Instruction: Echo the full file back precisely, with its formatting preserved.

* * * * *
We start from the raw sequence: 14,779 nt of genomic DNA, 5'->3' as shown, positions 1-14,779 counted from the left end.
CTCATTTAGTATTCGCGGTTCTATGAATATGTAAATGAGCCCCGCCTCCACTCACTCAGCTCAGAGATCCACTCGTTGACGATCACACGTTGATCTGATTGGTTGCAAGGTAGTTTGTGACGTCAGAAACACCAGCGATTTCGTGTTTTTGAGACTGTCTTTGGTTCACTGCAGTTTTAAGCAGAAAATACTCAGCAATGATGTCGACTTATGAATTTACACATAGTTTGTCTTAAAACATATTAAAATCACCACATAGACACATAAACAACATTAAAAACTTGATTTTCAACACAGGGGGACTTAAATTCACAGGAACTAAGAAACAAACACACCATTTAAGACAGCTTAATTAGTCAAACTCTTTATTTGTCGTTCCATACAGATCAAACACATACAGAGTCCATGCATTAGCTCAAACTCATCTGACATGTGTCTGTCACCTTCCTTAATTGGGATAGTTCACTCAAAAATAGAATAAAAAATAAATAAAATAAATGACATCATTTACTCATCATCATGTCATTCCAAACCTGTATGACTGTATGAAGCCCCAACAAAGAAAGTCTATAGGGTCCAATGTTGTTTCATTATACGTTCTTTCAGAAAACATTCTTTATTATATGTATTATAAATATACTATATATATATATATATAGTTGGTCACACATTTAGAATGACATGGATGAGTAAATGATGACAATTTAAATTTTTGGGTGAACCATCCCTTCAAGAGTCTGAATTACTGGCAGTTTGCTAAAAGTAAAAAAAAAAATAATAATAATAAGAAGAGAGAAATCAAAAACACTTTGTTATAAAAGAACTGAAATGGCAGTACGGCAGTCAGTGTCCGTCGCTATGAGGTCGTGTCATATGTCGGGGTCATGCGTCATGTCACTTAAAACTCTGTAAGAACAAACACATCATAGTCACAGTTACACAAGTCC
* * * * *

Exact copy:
We start from the raw sequence: 14,779 nt of genomic DNA, 5'->3' as shown, positions 1-14,779 counted from the left end.
CTCATTTAGTATTCGCGGTTCTATGAATATGTAAATGAGCCCCGCCTCCACTCACTCAGCTCAGAGATCCACTCGTTGACGATCACACGTTGATCTGATTGGTTGCAAGGTAGTTTGTGACGTCAGAAACACCAGCGATTTCGTGTTTTTGAGACTGTCTTTGGTTCACTGCAGTTTTAAGCAGAAAATACTCAGCAATGATGTCGACTTATGAATTTACACATAGTTTGTCTTAAAACATATTAAAATCACCACATAGACACATAAACAACATTAAAAACTTGATTTTCAACACAGGGGGACTTAAATTCACAGGAACTAAGAAACAAACACACCATTTAAGACAGCTTAATTAGTCAAACTCTTTATTTGTCGTTCCATACAGATCAAACACATACAGAGTCCATGCATTAGCTCAAACTCATCTGACATGTGTCTGTCACCTTCCTTAATTGGGATAGTTCACTCAAAAATAGAATAAAAAATAAATAAAATAAATGACATCATTTACTCATCATCATGTCATTCCAAACCTGTATGACTGTATGAAGCCCCAACAAAGAAAGTCTATAGGGTCCAATGTTGTTTCATTATACGTTCTTTCAGAAAACATTCTTTATTATATGTATTATAAATATACTATATATATATATATATAGTTGGTCACACATTTAGAATGACATGGATGAGTAAATGATGACAATTTAAATTTTTGGGTGAACCATCCCTTCAAGAGTCTGAATTACTGGCAGTTTGCTAAAAGTAAAAAAAAAAATAATAATAATAAGAAGAGAGAAATCAAAAACACTTTGTTATAAAAGAACTGAAATGGCAGTACGGCAGTCAGTGTCCGTCGCTATGAGGTCGTGTCATATGTCGGGGTCATGCGTCATGTCACTTAAAACTCTGTAAGAACAAACACATCATAGTCACAGTTACACAAGTCC